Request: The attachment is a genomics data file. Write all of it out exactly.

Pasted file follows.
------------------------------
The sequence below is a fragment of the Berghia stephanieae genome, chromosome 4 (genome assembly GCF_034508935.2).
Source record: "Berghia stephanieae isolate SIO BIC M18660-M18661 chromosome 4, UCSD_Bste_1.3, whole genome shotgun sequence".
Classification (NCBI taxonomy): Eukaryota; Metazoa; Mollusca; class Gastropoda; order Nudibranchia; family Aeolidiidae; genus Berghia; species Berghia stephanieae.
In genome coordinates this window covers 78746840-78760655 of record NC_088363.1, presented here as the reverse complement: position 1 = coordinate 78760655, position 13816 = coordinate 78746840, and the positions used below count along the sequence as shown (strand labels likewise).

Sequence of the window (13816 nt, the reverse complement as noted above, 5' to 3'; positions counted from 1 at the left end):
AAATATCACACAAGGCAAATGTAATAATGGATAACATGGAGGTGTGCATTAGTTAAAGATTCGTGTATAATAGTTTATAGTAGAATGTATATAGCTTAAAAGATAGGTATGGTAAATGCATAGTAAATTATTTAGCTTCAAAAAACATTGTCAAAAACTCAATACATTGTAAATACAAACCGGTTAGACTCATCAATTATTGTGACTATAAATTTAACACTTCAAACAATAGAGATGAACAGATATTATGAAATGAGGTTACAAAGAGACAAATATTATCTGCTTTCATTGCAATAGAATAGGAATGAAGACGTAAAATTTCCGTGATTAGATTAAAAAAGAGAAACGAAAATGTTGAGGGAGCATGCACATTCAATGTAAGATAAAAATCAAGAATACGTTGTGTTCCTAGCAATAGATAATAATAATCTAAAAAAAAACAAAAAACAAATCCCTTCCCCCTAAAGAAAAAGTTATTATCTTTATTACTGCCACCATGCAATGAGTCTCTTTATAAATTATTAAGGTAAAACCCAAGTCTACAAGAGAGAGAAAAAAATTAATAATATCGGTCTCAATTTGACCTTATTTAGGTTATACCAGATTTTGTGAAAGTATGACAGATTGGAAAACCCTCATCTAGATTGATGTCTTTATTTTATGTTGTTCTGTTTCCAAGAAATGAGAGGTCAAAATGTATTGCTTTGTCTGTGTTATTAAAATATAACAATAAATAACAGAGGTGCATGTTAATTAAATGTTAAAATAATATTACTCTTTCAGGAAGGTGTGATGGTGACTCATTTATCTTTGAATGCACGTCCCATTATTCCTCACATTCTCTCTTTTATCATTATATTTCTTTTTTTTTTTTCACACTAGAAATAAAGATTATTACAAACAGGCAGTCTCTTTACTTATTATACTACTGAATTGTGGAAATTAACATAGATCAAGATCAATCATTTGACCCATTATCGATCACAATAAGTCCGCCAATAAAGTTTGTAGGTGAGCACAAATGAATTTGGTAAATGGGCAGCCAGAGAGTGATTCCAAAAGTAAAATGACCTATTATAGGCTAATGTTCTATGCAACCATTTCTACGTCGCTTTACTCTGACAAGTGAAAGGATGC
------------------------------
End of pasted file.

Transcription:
The sequence below is a fragment of the Berghia stephanieae genome, chromosome 4 (genome assembly GCF_034508935.2).
Source record: "Berghia stephanieae isolate SIO BIC M18660-M18661 chromosome 4, UCSD_Bste_1.3, whole genome shotgun sequence".
Classification (NCBI taxonomy): Eukaryota; Metazoa; Mollusca; class Gastropoda; order Nudibranchia; family Aeolidiidae; genus Berghia; species Berghia stephanieae.
In genome coordinates this window covers 78746840-78760655 of record NC_088363.1, presented here as the reverse complement: position 1 = coordinate 78760655, position 13816 = coordinate 78746840, and the positions used below count along the sequence as shown (strand labels likewise).

Sequence of the window (13816 nt, the reverse complement as noted above, 5' to 3'; positions counted from 1 at the left end):
AAATATCACACAAGGCAAATGTAATAATGGATAACATGGAGGTGTGCATTAGTTAAAGATTCGTGTATAATAGTTTATAGTAGAATGTATATAGCTTAAAAGATAGGTATGGTAAATGCATAGTAAATTATTTAGCTTCAAAAAACATTGTCAAAAACTCAATACATTGTAAATACAAACCGGTTAGACTCATCAATTATTGTGACTATAAATTTAACACTTCAAACAATAGAGATGAACAGATATTATGAAATGAGGTTACAAAGAGACAAATATTATCTGCTTTCATTGCAATAGAATAGGAATGAAGACGTAAAATTTCCGTGATTAGATTAAAAAAGAGAAACGAAAATGTTGAGGGAGCATGCACATTCAATGTAAGATAAAAATCAAGAATACGTTGTGTTCCTAGCAATAGATAATAATAATCTAAAAAAAAACAAAAAACAAATCCCTTCCCCCTAAAGAAAAAGTTATTATCTTTATTACTGCCACCATGCAATGAGTCTCTTTATAAATTATTAAGGTAAAACCCAAGTCTACAAGAGAGAGAAAAAAATTAATAATATCGGTCTCAATTTGACCTTATTTAGGTTATACCAGATTTTGTGAAAGTATGACAGATTGGAAAACCCTCATCTAGATTGATGTCTTTATTTTATGTTGTTCTGTTTCCAAGAAATGAGAGGTCAAAATGTATTGCTTTGTCTGTGTTATTAAAATATAACAATAAATAACAGAGGTGCATGTTAATTAAATGTTAAAATAATATTACTCTTTCAGGAAGGTGTGATGGTGACTCATTTATCTTTGAATGCACGTCCCATTATTCCTCACATTCTCTCTTTTATCATTATATTTCTTTTTTTTTTTTCACACTAGAAATAAAGATTATTACAAACAGGCAGTCTCTTTACTTATTATACTACTGAATTGTGGAAATTAACATAGATCAAGATCAATCATTTGACCCATTATCGATCACAATAAGTCCGCCAATAAAGTTTGTAGGTGAGCACAAATGAATTTGGTAAATGGGCAGCCAGAGAGTGATTCCAAAAGTAAAATGACCTATTATAGGCTAATGTTCTATGCAACCATTTCTACGTCGCTTTACTCTGACAAGTGAAAGGATGC